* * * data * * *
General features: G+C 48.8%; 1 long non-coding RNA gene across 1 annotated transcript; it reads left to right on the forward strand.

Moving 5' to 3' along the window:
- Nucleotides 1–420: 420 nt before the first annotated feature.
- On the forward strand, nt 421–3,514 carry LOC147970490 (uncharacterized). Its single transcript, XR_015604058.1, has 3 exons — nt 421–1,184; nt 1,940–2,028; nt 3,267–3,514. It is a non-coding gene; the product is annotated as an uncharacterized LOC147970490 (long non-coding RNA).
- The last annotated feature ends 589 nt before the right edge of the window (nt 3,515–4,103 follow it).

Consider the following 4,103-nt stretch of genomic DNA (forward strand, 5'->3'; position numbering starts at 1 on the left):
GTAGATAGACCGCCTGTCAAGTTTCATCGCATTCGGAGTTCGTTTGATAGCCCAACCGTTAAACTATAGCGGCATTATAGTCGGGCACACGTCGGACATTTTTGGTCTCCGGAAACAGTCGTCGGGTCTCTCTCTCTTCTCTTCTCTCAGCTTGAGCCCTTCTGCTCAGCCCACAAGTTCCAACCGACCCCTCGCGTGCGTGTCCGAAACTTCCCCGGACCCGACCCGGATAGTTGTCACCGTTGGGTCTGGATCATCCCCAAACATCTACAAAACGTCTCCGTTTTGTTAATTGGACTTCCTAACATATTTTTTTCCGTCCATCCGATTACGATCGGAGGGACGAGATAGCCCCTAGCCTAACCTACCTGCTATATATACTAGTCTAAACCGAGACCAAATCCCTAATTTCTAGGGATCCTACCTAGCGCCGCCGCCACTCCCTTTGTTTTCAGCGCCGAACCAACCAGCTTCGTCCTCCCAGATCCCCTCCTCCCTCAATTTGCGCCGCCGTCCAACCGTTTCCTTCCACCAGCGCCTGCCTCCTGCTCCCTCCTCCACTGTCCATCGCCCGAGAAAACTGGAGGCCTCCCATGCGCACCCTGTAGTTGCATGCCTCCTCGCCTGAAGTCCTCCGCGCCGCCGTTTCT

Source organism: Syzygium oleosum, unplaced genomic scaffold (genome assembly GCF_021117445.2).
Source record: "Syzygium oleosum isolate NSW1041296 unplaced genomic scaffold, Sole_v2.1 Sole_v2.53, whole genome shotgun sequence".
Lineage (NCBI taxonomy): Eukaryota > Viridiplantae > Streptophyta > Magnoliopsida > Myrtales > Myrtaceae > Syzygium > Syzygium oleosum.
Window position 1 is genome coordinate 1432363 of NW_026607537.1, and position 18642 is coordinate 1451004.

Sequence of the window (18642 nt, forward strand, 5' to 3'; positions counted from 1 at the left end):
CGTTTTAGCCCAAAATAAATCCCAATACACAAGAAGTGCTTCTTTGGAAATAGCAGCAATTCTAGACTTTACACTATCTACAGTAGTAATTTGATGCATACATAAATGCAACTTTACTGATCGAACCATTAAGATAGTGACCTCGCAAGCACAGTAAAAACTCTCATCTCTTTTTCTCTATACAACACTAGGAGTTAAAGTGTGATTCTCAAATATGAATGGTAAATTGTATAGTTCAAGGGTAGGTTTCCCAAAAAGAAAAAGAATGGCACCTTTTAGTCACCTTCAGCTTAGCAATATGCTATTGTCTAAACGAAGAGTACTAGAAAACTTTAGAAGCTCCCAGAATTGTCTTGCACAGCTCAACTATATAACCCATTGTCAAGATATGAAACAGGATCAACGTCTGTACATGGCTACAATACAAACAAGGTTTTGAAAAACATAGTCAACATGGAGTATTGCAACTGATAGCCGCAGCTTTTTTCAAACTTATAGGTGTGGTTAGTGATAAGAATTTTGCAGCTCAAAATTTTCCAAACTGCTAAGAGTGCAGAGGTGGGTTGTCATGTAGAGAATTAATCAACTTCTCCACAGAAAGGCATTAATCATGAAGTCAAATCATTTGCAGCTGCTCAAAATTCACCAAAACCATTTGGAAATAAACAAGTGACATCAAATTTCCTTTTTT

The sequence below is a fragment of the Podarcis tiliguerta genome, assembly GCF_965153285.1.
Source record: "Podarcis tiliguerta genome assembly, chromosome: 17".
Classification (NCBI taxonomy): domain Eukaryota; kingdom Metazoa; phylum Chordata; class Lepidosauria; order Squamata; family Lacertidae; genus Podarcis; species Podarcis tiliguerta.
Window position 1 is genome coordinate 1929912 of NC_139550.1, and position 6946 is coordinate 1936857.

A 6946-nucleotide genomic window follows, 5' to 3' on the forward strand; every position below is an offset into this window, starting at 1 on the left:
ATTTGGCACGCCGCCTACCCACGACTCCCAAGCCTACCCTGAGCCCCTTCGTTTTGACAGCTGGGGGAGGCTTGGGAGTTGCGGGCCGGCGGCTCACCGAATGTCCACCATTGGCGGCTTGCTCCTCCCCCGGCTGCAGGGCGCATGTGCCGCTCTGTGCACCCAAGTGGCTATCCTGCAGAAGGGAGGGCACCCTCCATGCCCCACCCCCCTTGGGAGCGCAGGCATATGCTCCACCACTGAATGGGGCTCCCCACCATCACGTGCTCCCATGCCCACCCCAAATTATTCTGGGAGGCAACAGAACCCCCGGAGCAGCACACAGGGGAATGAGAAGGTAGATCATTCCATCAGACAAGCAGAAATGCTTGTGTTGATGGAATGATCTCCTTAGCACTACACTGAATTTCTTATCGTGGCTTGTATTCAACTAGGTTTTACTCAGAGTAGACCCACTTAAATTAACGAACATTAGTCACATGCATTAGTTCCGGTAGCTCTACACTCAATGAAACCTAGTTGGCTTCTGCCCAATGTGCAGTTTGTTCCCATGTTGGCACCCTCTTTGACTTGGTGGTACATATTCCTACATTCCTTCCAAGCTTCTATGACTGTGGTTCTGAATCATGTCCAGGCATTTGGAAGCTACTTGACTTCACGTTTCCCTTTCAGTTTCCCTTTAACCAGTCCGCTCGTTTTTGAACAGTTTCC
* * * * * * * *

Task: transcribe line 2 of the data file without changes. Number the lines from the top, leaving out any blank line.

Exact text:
Moving 5' to 3' along the window: